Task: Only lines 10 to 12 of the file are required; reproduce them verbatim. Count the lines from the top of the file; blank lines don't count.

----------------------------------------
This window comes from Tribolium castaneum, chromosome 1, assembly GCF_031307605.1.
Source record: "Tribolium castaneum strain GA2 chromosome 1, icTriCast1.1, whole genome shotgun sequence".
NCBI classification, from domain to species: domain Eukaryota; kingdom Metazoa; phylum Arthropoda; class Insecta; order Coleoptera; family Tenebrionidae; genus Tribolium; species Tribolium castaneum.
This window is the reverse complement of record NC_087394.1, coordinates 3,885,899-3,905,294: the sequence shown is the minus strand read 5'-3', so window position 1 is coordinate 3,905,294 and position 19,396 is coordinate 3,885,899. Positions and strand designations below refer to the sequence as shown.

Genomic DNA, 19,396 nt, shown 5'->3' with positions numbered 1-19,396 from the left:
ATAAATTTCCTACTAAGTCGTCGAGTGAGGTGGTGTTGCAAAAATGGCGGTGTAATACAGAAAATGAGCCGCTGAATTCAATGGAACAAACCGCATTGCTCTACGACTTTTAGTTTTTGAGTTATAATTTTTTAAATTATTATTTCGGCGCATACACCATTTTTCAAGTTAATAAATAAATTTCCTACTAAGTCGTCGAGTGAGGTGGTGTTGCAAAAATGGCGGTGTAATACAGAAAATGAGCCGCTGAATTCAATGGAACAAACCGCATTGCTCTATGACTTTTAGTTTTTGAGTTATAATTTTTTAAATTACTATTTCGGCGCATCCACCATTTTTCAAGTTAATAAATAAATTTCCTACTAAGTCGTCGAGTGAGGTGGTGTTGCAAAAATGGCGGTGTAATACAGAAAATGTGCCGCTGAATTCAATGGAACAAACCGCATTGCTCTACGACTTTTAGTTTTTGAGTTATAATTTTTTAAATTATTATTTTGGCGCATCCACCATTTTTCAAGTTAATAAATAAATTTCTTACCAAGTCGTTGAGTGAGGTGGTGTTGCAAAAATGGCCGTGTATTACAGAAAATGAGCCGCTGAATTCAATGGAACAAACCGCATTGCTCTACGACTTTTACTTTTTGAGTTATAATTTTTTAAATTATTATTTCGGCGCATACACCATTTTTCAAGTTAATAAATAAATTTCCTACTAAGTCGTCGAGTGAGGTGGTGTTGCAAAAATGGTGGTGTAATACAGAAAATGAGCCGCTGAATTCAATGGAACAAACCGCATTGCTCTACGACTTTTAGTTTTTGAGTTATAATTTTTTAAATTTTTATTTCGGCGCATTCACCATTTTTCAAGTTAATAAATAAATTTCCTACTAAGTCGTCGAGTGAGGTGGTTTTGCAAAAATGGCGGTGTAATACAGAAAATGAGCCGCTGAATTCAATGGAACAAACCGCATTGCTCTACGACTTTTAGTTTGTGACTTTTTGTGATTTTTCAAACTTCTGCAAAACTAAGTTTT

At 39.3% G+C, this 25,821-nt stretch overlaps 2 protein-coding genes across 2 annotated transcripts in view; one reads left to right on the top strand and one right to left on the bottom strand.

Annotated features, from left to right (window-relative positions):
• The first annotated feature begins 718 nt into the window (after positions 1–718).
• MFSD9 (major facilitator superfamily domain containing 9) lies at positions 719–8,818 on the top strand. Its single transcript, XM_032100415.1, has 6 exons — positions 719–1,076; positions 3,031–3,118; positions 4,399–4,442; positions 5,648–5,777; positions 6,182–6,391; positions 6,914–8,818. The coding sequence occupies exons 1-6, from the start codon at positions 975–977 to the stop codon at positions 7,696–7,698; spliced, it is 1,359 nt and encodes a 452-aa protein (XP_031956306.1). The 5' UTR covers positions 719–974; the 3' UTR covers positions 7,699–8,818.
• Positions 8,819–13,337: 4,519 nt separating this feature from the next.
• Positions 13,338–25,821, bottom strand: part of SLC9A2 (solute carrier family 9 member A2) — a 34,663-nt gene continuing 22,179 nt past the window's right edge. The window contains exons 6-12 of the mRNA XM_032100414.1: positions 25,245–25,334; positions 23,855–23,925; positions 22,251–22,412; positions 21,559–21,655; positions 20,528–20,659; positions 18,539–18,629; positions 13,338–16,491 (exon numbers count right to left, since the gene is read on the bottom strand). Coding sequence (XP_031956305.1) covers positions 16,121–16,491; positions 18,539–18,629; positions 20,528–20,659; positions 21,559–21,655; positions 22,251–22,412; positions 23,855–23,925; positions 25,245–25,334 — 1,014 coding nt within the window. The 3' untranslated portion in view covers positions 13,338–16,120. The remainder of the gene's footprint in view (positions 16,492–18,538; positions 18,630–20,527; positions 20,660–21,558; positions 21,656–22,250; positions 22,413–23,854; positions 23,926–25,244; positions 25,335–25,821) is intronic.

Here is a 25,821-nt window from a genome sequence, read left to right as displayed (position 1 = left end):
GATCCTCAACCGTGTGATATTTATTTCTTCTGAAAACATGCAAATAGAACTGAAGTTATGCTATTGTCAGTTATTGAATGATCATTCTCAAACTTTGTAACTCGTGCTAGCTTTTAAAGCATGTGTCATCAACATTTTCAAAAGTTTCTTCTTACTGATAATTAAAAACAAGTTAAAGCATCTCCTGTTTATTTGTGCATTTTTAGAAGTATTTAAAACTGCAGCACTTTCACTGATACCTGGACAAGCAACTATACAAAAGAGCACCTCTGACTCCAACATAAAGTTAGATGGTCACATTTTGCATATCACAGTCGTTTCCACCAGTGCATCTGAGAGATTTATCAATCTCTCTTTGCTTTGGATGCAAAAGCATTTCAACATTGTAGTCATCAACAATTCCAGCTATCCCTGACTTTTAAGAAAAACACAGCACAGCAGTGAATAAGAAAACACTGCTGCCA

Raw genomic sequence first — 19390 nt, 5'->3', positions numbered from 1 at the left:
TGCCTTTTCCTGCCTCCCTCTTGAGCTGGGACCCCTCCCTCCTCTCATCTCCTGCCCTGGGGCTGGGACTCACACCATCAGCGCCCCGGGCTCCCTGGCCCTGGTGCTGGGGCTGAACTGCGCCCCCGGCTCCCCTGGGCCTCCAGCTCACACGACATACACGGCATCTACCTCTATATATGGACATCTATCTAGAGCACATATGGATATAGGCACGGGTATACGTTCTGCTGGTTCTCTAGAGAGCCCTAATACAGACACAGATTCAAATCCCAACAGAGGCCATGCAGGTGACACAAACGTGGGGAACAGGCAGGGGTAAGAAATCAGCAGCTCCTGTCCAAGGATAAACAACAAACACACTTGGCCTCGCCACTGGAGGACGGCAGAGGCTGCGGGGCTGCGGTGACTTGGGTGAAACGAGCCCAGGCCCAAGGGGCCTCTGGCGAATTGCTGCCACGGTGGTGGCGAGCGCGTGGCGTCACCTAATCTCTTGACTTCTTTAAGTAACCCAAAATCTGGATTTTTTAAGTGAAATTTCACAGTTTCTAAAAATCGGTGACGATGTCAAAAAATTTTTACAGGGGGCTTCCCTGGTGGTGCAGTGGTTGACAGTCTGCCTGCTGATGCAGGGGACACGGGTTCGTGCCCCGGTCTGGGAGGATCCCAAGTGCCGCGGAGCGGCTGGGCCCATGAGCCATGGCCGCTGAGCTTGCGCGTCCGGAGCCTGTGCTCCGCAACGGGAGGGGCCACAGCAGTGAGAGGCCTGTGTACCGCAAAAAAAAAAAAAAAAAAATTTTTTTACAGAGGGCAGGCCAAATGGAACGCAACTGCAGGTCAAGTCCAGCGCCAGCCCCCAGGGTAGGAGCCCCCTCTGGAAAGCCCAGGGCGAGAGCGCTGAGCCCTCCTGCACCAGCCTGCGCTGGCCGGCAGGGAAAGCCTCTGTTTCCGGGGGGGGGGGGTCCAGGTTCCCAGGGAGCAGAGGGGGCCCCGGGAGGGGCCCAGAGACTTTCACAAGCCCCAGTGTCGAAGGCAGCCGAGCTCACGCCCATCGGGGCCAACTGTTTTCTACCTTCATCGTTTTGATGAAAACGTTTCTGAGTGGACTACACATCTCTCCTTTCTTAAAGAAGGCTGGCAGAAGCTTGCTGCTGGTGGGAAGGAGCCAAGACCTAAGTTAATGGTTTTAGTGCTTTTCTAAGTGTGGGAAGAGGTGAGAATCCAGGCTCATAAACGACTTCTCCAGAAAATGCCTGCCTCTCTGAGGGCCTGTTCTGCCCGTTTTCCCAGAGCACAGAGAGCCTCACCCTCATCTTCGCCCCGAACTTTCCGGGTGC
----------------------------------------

• MFSD9 (major facilitator superfamily domain containing 9) lies at positions 719–8,818 on the top strand. Its single transcript, XM_032100415.1, has 6 exons — positions 719–1,076; positions 3,031–3,118; positions 4,399–4,442; positions 5,648–5,777; positions 6,182–6,391; positions 6,914–8,818. The coding sequence occupies exons 1-6, from the start codon at positions 975–977 to the stop codon at positions 7,696–7,698; spliced, it is 1,359 nt and encodes a 452-aa protein (XP_031956306.1). The 5' UTR covers positions 719–974; the 3' UTR covers positions 7,699–8,818.
• Positions 8,819–13,337: 4,519 nt separating this feature from the next.
• Positions 13,338–25,821, bottom strand: part of SLC9A2 (solute carrier family 9 member A2) — a 34,663-nt gene continuing 22,179 nt past the window's right edge. The window contains exons 6-12 of the mRNA XM_032100414.1: positions 25,245–25,334; positions 23,855–23,925; positions 22,251–22,412; positions 21,559–21,655; positions 20,528–20,659; positions 18,539–18,629; positions 13,338–16,491 (exon numbers count right to left, since the gene is read on the bottom strand). Coding sequence (XP_031956305.1) covers positions 16,121–16,491; positions 18,539–18,629; positions 20,528–20,659; positions 21,559–21,655; positions 22,251–22,412; positions 23,855–23,925; positions 25,245–25,334 — 1,014 coding nt within the window. The 3' untranslated portion in view covers positions 13,338–16,120. The remainder of the gene's footprint in view (positions 16,492–18,538; positions 18,630–20,527; positions 20,660–21,558; positions 21,656–22,250; positions 22,413–23,854; positions 23,926–25,244; positions 25,335–25,821) is intronic.